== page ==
Oak Island sand push

Two teams started pushing sand on Oak Island’s hurricane-ravaged beaches Saturday, with the goal of creating an emergency dune offering at least some protection, should another storm strike soon.

Called a “push,” the town’s permit allows heavy equipment operators to gather sand from a depth of one foot at mean low tide and push it to within about a foot of the former development line (also known as the line of stable beach vegetation).

Operators started at Middleton Avenue at low tide Saturday. One group of three bulldozers is moving west; the other trio is pressing east for a total of 7.6-miles (Oak Island has about 9.5 miles of ocean beach). The push won’t happen in the vicinity of four known remaining sea turtle nests. Also, crews won’t push in the immediate vicinity of Lockwood Folly Inlet.

Public Works Director Scott Thornall said the hope is build about a seven-foot-tall emergency dune. As of late Tuesday, crews had covered several miles where there was no dune at all after Hurricane Isasis.

Typically, two bulldozers move the sand landward, while a third positions and grooms the material. “It’s like a dance,” Thornall said.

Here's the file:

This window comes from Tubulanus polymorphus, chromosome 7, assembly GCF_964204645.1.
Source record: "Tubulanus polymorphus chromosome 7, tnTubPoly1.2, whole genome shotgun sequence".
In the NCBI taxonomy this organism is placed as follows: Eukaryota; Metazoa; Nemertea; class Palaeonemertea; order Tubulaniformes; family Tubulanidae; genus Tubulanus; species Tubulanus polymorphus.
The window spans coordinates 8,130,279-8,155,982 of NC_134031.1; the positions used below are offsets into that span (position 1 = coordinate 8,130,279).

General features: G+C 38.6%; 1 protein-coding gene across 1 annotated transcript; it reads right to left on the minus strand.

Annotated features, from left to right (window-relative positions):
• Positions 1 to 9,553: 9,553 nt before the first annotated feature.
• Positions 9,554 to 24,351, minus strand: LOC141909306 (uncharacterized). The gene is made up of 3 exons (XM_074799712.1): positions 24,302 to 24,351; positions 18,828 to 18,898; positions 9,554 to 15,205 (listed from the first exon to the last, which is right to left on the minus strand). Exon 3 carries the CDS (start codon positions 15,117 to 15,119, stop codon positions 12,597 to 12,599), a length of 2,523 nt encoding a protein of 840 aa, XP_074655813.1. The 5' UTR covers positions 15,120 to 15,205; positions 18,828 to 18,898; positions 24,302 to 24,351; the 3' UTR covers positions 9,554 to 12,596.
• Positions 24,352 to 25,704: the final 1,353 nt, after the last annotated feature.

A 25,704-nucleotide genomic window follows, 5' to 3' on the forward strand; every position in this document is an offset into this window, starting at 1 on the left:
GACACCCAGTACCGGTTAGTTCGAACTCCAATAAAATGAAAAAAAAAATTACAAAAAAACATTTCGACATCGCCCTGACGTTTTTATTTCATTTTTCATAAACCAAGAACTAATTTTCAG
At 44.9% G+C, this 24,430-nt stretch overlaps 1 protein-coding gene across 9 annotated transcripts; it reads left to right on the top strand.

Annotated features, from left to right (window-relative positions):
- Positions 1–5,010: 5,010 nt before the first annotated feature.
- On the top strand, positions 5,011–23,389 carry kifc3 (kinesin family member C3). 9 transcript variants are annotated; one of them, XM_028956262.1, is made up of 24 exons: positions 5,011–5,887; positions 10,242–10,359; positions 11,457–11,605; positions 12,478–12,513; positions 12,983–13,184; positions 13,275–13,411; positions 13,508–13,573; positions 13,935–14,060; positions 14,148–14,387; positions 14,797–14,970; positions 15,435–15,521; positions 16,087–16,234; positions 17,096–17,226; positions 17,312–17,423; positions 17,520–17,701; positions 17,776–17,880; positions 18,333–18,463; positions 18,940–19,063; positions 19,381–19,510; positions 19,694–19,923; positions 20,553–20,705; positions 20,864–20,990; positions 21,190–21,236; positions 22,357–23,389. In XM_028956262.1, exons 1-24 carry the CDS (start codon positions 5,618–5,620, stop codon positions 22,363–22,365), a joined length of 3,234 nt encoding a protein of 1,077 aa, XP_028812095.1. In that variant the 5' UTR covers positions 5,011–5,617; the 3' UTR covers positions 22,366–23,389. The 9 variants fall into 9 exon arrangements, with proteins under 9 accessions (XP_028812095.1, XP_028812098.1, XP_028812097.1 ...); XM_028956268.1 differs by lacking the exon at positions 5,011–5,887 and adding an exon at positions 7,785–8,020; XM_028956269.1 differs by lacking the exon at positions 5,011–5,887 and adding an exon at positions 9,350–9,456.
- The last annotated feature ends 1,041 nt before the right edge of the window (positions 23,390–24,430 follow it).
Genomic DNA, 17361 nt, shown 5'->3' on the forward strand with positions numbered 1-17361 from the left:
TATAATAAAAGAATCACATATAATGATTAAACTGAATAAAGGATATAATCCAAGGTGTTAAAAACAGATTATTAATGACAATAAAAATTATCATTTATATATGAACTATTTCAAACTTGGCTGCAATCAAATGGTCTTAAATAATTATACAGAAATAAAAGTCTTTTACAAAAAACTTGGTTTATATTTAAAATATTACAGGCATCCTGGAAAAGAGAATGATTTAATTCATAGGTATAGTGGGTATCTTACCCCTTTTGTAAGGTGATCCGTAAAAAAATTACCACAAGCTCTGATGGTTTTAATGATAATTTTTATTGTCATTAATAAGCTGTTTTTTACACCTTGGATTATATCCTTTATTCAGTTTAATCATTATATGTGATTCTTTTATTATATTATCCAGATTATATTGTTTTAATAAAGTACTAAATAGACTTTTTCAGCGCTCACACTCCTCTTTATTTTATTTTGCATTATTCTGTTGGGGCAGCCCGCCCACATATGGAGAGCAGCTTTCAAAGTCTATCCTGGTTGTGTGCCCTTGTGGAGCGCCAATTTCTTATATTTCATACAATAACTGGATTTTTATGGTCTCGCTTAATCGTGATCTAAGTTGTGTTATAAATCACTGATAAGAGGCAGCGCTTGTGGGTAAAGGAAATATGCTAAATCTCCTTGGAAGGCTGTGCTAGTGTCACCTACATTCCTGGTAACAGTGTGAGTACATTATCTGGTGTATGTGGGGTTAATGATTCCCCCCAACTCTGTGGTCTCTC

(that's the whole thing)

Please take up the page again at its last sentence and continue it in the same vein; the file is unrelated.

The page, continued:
The contractor has to close the portion of beach subject to pushing; beach-goers are asked to respect the temporary fencing and avoid the heavy equipment. Maps showing the intended areas for work each day are posted on www.oakislandnc.com.

The crews have to work on both sides of the single daily low tide that occurs during daylight hours.

Before work can start, the Oak Island Sea Turtle Protection volunteers call to certify that there’s been no activity in the planned area.

“We’re also on call if we’re needed,” said Coordinator Pam O’Rourke. “They have to stop work if there’s any sea turtle activity (such as a nest or hatching).”

Town Council approved a $460,000 contract for the work last Tuesday. At the pace they’re going, crews will likely be finished in about two weeks, Thornall estimated.